You’ve resolved to build your company’s Next Big Thing in Phoenix and Elixir. That’s great! You’re facing a problem though – all user authentication and access concerns are performed on your Rails system, and the work to reimplement this in Phoenix is significant.
Fortunately for you, there is a great Phoenix plug to share session data between Rails and Phoenix. If you pull this off, you’ll be able to build your new API on your Phoenix app, all while letting Rails handle user authentication and session management. Let’s get started!
Before we begin
In this scenario, you want to build out a new API in Phoenix that is consumed by your frontend single-page application, whose sessions are hosted on Rails. We’ll call the Rails app
rails_app and your new Phoenix app
Additionally, each app will use a different subdomain. The Rails app will be deployed at the
www.myapp.com subdomain. The Phoenix app will be deployed at the
We are going to take Chris Constantin‘s excellent
PlugRailsCookieSessionStore plug and integrate it into our Phoenix project. Both apps will be configured with identical cookie domains, encryption salts, signing salts, and security tokens.
In the examples that follow, I’ll be using the latest versions of each framework at the time of writing, Rails 4.2 and Phoenix 1.2.
Cookie-based session storage
Our session data is stored on the client in a secure, encrypted, validated cookie. We won’t cover the basics of cookies here, but you can read more about them here.
Our approach will only work if your current Rails system utilizes cookie-based sessions. We will not cover the use case with a database-backed session store in SQL, Redis, or Memcache.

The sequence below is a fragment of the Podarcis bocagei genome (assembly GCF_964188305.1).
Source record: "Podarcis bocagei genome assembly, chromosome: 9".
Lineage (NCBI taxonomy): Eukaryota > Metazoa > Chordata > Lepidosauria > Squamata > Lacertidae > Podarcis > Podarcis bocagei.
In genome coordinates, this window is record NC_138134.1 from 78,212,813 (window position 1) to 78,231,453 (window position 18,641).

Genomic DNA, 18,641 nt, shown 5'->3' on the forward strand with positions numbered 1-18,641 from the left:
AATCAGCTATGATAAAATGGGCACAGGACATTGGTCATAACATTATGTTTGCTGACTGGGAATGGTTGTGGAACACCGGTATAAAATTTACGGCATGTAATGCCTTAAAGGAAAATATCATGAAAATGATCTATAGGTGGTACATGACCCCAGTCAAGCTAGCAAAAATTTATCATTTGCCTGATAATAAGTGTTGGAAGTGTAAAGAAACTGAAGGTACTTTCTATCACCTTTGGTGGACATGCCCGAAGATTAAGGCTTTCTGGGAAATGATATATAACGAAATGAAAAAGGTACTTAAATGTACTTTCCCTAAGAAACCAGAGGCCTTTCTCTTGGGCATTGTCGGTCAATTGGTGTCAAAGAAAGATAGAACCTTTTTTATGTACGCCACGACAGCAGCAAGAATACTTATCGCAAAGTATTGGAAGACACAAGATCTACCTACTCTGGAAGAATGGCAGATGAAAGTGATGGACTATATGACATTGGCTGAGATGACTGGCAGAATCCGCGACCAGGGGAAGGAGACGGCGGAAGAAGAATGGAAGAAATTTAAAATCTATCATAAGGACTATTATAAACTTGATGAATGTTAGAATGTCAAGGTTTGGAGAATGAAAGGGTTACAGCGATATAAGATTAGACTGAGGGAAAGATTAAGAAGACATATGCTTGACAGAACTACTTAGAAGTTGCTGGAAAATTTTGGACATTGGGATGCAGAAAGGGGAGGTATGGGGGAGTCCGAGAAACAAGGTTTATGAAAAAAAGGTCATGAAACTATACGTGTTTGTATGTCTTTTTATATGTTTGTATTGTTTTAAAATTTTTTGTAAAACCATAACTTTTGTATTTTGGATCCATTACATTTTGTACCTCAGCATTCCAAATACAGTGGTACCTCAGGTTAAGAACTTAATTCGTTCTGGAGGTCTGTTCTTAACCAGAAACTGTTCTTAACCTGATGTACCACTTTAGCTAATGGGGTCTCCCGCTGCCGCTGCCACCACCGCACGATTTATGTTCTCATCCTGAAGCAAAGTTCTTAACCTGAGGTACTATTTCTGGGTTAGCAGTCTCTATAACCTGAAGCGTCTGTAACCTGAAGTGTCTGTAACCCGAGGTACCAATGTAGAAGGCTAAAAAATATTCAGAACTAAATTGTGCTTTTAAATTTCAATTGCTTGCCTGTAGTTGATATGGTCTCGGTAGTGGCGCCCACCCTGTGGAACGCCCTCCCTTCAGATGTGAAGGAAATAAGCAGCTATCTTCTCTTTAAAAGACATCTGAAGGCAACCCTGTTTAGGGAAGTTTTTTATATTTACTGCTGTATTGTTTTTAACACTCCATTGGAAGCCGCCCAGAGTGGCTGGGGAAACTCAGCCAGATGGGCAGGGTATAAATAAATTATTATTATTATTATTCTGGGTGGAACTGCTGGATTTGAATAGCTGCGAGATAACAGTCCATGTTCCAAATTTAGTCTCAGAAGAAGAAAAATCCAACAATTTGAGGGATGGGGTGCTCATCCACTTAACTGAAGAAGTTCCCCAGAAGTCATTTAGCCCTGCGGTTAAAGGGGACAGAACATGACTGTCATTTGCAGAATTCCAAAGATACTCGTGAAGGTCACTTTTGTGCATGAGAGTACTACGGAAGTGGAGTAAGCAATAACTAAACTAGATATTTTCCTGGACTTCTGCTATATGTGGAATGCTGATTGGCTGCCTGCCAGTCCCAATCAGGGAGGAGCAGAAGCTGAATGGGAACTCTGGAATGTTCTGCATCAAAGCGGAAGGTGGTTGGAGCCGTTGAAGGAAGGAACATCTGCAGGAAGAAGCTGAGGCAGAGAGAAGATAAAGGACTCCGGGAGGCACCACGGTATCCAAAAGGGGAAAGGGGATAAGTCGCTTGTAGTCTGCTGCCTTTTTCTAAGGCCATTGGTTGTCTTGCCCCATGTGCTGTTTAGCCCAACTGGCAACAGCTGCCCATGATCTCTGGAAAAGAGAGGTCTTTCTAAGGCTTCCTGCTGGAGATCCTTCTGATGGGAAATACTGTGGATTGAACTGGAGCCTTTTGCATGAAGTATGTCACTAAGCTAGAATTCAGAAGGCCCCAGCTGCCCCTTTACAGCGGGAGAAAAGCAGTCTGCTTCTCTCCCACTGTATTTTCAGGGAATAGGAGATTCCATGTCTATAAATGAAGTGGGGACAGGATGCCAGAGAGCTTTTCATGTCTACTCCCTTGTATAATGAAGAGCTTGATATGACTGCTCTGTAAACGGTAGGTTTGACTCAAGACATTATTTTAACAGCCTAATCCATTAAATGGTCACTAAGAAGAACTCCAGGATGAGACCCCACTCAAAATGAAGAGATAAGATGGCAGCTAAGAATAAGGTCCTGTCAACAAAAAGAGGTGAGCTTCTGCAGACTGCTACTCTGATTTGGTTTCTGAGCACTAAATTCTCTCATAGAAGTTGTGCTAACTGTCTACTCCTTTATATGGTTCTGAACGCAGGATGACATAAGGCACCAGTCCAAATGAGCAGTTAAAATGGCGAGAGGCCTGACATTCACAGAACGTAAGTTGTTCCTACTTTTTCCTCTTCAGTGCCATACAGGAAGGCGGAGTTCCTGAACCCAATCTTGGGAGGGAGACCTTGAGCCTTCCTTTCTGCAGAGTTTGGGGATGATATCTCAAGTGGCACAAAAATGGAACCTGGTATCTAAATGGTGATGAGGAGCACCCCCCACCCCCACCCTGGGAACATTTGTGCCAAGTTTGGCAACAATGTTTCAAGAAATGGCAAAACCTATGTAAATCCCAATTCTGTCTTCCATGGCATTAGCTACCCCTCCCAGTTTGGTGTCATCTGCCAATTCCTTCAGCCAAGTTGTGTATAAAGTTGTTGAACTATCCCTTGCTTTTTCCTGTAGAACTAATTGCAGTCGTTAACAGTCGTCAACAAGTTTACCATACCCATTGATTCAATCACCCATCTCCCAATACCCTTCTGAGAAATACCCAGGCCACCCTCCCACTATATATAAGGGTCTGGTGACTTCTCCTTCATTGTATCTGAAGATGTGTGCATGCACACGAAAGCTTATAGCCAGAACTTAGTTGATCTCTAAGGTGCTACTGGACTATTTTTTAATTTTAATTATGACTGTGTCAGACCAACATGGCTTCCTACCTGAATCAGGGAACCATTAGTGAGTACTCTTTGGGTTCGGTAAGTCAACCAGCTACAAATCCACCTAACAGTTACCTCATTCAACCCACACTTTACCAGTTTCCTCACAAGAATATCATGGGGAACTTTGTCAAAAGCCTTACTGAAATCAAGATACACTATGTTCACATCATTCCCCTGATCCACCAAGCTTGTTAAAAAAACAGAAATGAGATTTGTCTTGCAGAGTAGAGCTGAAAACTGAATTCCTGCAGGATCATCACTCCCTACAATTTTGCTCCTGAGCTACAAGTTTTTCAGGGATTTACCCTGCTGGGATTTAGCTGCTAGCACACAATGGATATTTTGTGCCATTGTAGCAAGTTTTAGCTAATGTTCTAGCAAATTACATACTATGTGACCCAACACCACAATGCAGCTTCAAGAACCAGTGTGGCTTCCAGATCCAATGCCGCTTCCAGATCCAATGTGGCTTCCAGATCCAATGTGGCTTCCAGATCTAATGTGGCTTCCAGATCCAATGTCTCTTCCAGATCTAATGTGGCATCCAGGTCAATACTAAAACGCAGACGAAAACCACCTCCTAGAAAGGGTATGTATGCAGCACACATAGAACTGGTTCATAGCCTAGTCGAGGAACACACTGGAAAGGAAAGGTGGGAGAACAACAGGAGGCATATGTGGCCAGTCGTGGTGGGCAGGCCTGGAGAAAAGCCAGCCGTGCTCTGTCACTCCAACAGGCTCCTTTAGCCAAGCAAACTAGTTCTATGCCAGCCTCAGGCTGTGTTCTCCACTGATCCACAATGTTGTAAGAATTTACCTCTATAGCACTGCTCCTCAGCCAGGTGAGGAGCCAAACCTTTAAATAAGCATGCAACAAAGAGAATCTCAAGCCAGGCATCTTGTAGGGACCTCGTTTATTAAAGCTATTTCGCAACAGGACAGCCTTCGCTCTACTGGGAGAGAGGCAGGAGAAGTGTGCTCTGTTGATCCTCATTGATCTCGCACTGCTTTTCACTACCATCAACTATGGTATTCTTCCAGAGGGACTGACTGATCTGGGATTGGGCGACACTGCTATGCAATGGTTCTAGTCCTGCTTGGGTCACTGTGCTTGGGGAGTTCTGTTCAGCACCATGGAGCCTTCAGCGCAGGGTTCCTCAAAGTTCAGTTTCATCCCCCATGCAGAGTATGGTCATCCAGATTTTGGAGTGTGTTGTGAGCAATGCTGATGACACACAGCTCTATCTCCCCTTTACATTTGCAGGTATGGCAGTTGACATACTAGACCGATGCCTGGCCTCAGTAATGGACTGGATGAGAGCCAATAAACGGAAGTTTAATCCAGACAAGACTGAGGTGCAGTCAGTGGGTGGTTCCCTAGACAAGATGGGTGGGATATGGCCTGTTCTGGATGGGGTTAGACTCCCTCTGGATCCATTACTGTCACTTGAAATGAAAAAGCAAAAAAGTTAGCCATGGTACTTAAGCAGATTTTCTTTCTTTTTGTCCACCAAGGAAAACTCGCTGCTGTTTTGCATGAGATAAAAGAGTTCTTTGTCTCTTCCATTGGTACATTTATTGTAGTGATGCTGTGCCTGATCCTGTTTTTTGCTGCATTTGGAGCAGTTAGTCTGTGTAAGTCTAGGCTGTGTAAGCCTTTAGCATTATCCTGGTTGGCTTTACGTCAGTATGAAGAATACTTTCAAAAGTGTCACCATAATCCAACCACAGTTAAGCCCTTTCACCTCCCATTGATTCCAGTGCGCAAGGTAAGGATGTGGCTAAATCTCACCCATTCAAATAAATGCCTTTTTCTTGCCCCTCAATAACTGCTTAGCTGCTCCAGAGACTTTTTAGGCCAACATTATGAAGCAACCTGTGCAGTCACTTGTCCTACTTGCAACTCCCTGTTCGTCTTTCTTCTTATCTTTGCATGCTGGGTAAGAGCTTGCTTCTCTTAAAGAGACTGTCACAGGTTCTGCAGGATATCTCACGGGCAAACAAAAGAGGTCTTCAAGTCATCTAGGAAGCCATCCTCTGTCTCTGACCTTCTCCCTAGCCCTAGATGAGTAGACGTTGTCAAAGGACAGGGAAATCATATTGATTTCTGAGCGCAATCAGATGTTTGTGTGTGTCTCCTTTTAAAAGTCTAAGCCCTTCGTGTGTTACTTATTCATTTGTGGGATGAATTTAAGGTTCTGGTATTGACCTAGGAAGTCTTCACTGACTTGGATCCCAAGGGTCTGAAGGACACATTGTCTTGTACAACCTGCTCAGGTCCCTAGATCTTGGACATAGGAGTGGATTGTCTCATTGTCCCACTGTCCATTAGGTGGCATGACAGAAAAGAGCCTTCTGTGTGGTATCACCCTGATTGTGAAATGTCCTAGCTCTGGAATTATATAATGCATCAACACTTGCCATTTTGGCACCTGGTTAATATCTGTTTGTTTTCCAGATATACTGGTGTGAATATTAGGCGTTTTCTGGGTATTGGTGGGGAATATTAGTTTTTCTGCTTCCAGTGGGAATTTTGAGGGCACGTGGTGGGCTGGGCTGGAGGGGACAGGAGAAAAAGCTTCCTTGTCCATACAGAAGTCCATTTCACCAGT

Step 1: Configure Rails’ cookie store
Let’s set up your Rails app to use a JSON cookie storage format:
Your app may not be configured with a
SESSION_ENCRYPTED_SIGNED_COOKIE_SALT. You may generate a pair with any random values.
Some speculate that Rails does not require the two salts by default because the
SECRET_KEY_BASE is sufficiently long enough to not require a salt. In our example, we choose to supply them anyways to be explicit.
Another important value to note here is that we have chosen a key for our session cookie –
_rails_app_session. This value will be the shared cookie key for both apps.
Step 2: Configure the plug for Phoenix
Turning our attention to our Phoenix app, add the library to
mix deps.get to fetch the new library.
Now in your
web/phoenix_app/endpoint.ex file, remove the configuration for the existing session store and add the configuration for the Rails session store.
We set a
DOMAIN environment variable with the value
myapp.com. The goal is for these two apps to be able to be deployed at any subdomain that ends in
myapp.com, and still be able to share the cookie.
secure flag configures the app to send a secure cookie, which only is served over SSL HTTPS connections. It is highly recommended for your site; if you haven’t upgraded to SSL, you should do so now!
Our cookies are signed such that their origins are guaranteed to have been computed from our app(s). This is done for free with Rails (and Phoenix’s) session libraries. The signature is derived from the
encrypt flag encrypts the contents of the cookie’s value with an encryption key derived from
encryption_salt. This should always be set to
key_digest are configurations that dictate how the signing and encryption keys are derived. These are configured to match Rails’ defaults (see also: defaults). Unless your Rails app has custom configurations for these values, you should leave them be.
Step 3: Configure both apps to read from the new environment variables
Be sure your development and production versions of your app are configured with identical values for
SESSION_ENCRYPTED_SIGNED_COOKIE_SALT. You’ll want to make sure your production apps store identical key-value pairs.
Step 4: Change Phoenix controllers to verify sessions based on session data.
Now when the Phoenix app receives incoming requests, it can simply look up user session data in the session cookie to determine whether the user is logged in, and who that user is.
In this example, our Rails app implements user auth with Devise and Warden. We know that Warden stores the user ID and a segment of the password hash in the
warden.user.user.key session variable.
Here’s what the raw session data looks like when the
PlugRailsCookieSessionStore extracts it from the cookie:
Two keys are important to remember here – the